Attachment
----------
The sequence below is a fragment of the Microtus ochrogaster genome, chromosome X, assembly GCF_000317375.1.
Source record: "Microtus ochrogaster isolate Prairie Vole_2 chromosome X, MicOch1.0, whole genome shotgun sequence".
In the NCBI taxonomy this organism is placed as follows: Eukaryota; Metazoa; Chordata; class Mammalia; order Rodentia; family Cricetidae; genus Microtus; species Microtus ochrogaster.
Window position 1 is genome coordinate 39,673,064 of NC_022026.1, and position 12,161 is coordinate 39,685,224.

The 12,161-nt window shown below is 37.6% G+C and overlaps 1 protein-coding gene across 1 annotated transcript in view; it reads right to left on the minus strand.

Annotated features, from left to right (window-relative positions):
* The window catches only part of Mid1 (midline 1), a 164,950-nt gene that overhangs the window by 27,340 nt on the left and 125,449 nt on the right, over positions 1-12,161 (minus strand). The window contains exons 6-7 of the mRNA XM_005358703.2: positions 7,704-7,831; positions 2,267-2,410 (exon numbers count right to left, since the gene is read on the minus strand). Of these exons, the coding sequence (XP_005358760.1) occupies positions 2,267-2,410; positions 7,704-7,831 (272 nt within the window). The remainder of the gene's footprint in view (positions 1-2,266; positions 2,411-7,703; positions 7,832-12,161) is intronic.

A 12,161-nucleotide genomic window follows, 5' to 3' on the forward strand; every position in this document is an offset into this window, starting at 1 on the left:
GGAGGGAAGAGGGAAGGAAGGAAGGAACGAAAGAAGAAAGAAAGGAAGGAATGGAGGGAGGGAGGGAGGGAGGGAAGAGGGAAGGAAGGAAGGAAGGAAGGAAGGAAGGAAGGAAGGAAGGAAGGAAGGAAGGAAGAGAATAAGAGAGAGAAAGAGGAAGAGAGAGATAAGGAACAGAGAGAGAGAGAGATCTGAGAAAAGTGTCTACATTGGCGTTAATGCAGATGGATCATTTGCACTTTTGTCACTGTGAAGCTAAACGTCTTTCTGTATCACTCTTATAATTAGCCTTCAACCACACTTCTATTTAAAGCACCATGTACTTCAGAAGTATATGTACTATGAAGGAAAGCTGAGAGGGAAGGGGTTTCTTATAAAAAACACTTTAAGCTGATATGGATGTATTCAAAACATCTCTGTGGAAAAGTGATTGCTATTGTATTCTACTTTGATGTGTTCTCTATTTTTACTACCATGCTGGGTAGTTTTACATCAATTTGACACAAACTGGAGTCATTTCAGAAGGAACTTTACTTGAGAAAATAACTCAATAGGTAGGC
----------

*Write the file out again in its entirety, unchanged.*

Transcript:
The sequence below is a fragment of the Microtus ochrogaster genome, chromosome X, assembly GCF_000317375.1.
Source record: "Microtus ochrogaster isolate Prairie Vole_2 chromosome X, MicOch1.0, whole genome shotgun sequence".
In the NCBI taxonomy this organism is placed as follows: Eukaryota; Metazoa; Chordata; class Mammalia; order Rodentia; family Cricetidae; genus Microtus; species Microtus ochrogaster.
Window position 1 is genome coordinate 39,673,064 of NC_022026.1, and position 12,161 is coordinate 39,685,224.

The 12,161-nt window shown below is 37.6% G+C and overlaps 1 protein-coding gene across 1 annotated transcript in view; it reads right to left on the minus strand.

Annotated features, from left to right (window-relative positions):
* The window catches only part of Mid1 (midline 1), a 164,950-nt gene that overhangs the window by 27,340 nt on the left and 125,449 nt on the right, over positions 1-12,161 (minus strand). The window contains exons 6-7 of the mRNA XM_005358703.2: positions 7,704-7,831; positions 2,267-2,410 (exon numbers count right to left, since the gene is read on the minus strand). Of these exons, the coding sequence (XP_005358760.1) occupies positions 2,267-2,410; positions 7,704-7,831 (272 nt within the window). The remainder of the gene's footprint in view (positions 1-2,266; positions 2,411-7,703; positions 7,832-12,161) is intronic.

A 12,161-nucleotide genomic window follows, 5' to 3' on the forward strand; every position in this document is an offset into this window, starting at 1 on the left:
GGAGGGAAGAGGGAAGGAAGGAAGGAACGAAAGAAGAAAGAAAGGAAGGAATGGAGGGAGGGAGGGAGGGAGGGAAGAGGGAAGGAAGGAAGGAAGGAAGGAAGGAAGGAAGGAAGGAAGGAAGGAAGGAAGGAAGAGAATAAGAGAGAGAAAGAGGAAGAGAGAGATAAGGAACAGAGAGAGAGAGAGATCTGAGAAAAGTGTCTACATTGGCGTTAATGCAGATGGATCATTTGCACTTTTGTCACTGTGAAGCTAAACGTCTTTCTGTATCACTCTTATAATTAGCCTTCAACCACACTTCTATTTAAAGCACCATGTACTTCAGAAGTATATGTACTATGAAGGAAAGCTGAGAGGGAAGGGGTTTCTTATAAAAAACACTTTAAGCTGATATGGATGTATTCAAAACATCTCTGTGGAAAAGTGATTGCTATTGTATTCTACTTTGATGTGTTCTCTATTTTTACTACCATGCTGGGTAGTTTTACATCAATTTGACACAAACTGGAGTCATTTCAGAAGGAACTTTACTTGAGAAAATAACTCAATAGGTAGGC